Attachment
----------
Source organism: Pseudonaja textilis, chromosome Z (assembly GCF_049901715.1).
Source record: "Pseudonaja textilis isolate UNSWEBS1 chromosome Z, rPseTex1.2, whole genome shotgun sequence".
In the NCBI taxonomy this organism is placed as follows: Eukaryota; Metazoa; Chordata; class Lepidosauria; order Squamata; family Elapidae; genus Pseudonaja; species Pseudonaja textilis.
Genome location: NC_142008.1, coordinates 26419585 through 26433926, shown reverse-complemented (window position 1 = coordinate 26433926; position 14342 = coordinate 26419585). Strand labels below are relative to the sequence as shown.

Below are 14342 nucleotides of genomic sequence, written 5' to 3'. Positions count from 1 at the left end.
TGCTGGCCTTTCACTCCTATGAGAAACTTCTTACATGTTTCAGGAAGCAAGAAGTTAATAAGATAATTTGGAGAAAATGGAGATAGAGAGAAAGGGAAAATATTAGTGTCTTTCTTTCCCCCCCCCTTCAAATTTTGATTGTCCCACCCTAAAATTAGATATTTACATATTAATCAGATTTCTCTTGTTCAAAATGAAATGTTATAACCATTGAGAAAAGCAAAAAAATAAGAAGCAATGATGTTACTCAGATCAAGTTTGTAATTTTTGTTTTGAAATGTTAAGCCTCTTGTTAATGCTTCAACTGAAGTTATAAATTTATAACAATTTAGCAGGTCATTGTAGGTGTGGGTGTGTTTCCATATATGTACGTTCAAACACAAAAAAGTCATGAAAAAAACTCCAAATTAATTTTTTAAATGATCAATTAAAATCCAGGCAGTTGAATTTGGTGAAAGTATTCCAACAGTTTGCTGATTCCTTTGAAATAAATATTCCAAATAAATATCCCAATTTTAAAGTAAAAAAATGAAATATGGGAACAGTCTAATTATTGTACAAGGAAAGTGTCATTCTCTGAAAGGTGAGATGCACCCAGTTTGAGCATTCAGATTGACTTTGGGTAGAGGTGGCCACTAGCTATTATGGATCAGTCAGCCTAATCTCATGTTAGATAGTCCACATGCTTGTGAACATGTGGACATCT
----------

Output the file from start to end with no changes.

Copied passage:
Source organism: Pseudonaja textilis, chromosome Z (assembly GCF_049901715.1).
Source record: "Pseudonaja textilis isolate UNSWEBS1 chromosome Z, rPseTex1.2, whole genome shotgun sequence".
In the NCBI taxonomy this organism is placed as follows: Eukaryota; Metazoa; Chordata; class Lepidosauria; order Squamata; family Elapidae; genus Pseudonaja; species Pseudonaja textilis.
Genome location: NC_142008.1, coordinates 26419585 through 26433926, shown reverse-complemented (window position 1 = coordinate 26433926; position 14342 = coordinate 26419585). Strand labels below are relative to the sequence as shown.

Below are 14342 nucleotides of genomic sequence, written 5' to 3'. Positions count from 1 at the left end.
TGCTGGCCTTTCACTCCTATGAGAAACTTCTTACATGTTTCAGGAAGCAAGAAGTTAATAAGATAATTTGGAGAAAATGGAGATAGAGAGAAAGGGAAAATATTAGTGTCTTTCTTTCCCCCCCCCTTCAAATTTTGATTGTCCCACCCTAAAATTAGATATTTACATATTAATCAGATTTCTCTTGTTCAAAATGAAATGTTATAACCATTGAGAAAAGCAAAAAAATAAGAAGCAATGATGTTACTCAGATCAAGTTTGTAATTTTTGTTTTGAAATGTTAAGCCTCTTGTTAATGCTTCAACTGAAGTTATAAATTTATAACAATTTAGCAGGTCATTGTAGGTGTGGGTGTGTTTCCATATATGTACGTTCAAACACAAAAAAGTCATGAAAAAAACTCCAAATTAATTTTTTAAATGATCAATTAAAATCCAGGCAGTTGAATTTGGTGAAAGTATTCCAACAGTTTGCTGATTCCTTTGAAATAAATATTCCAAATAAATATCCCAATTTTAAAGTAAAAAAATGAAATATGGGAACAGTCTAATTATTGTACAAGGAAAGTGTCATTCTCTGAAAGGTGAGATGCACCCAGTTTGAGCATTCAGATTGACTTTGGGTAGAGGTGGCCACTAGCTATTATGGATCAGTCAGCCTAATCTCATGTTAGATAGTCCACATGCTTGTGAACATGTGGACATCT